i-think Twenty-Two

Now with more coherency.

Tweet Command Line Client 1.0.7 Available

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After what has felt like an extremely long period of testing and tweaking, I am finally making Tweet, my command line Twitter client, available to the general public. It’s clearly the Twitter client of the future as we prepare for the re-emergence of the command shell.

You can find more information about Tweet by checking out the page dedicated just to it at: http://tweet.i-think22.net/.

If you have any troubles, let me know at http://feedback.i-think22.net/

Vista's point of maturity

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There’s been a lot of bad press about Windows Vista. Some of it warranted, but a lot of it seems to be just jumping on the Anti-Vista bandwagon. Let’s face it, there is a large (or perhaps just vocal) community out there that automatically dislikes anything coming out of Microsoft. Within this community it is “cool”.

I admit that I’ve been drawn to Linux in the past and I believe Linux does indeed have its place, but in the current form (and all the directions I’ve seen) I would never recommend it for general use by the community (both technical and non-technical) and would absolutely recommend against it in an enterprise environment (unless of course there were some very specific needs that Linux met better).

Working with the .NET Framework over the past 12 months I have been amazed by its richness and power. I love .NET’s generics implementation, a feature whose need becomes evident very quickly. But most importantly I have been impressed with the tools. Visual Studio 2008, IntelliSense and the MSDN library help bring joy to the activity of development. Perhaps even more importantly, they provide the opportunity to expand knowledge rapidly.

Best of all is that Microsoft is not standing still. They are rapidly advancing the .NET framework and working on new exciting developer and testing tools that will be part of Visual Studio 2010.

Microsoft has recognised its mistakes with Internet Explorer and has done incredible work with Internet Explorer 8. Bringing standards compliance to the Internet’s most dominant web browser is no mean feat and to achieve it with minimal disruption will be an outstanding achievement. I am confident that Microsoft will be able to do this and we will see more innovation in the web browser industry.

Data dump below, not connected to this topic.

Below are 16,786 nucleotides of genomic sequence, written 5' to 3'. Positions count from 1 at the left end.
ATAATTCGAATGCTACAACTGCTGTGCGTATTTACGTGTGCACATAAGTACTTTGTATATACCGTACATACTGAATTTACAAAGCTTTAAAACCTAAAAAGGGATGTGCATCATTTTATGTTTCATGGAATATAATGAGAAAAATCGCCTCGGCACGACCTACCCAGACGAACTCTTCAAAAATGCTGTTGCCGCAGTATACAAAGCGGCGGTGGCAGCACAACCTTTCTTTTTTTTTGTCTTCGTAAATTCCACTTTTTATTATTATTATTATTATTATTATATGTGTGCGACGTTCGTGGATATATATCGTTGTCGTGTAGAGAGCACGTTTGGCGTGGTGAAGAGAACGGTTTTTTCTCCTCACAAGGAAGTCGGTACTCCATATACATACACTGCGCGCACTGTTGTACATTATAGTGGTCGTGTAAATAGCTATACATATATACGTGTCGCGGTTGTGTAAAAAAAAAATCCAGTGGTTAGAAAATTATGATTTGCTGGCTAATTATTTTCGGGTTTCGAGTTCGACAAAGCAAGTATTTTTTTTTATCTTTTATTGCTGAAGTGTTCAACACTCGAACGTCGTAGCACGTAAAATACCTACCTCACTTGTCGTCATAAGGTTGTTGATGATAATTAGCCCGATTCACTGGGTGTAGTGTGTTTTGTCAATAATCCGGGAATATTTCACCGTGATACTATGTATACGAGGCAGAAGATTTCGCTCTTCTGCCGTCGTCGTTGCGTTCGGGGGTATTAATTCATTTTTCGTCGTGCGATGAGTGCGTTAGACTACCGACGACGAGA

Two weeks ago I bought an Xbox 360 of my very own and have been absolutely thrilled with the console, the games and the recent improvements to the Xbox dashboard (including the ability for me to finally run my Xbox at my monitor’s native 1680 x 1050 resolution). The Xbox 360 controller is a huge improvement on the original and far friendlier on the hands than its Playstation counterpart.

Microsoft’s mice are among the most comfortable that I’ve used. Sure, they’ve had a few that don’t quite meet the mark, but I’ve been generally impressed with Microsoft’s mice for over ten years.

Then there is Microsoft Office. The 2007 release was a risky endeavour with the new ribbon UI. An interface that I feel has worked to improve most regular operations. Still, I accept that such a massive shift can be frightening for users, although not having to trawl through menu screens may provide some compensation. The ribbon UI was the most prominent new feature of Office 2007 which unfortunately overshadowed some of the great improvements to the templates which finally made it easy to create great looking documents.

And finally back to Windows Vista. Drivers were always going to be an issue, but by now this has been addressed and those manufacturer’s that haven’t updated their drivers are probably not worth dealing with (ignoring legacy hardware). User Account Control (UAC) is arguably not as big a problem as is suggested. Sure, IT professional’s are constantly tinkering with the innards of Windows, but an extra warning when I install software is perfectly acceptable. Indeed once a computer has been set up, these prompts are rare to non-existant unless you find yourself downloading software often (which is arguably a high level action anyway).

All up I’m quite happy with Windows Vista and have realised that sometime in the past six months I have shifted from being hesitant to recommend it to being confident in making the recommendation. I’m not suggesting that everyone should rush out an upgrade (most people that should probably have), but if you are buying a new computer, go with Windows Vista.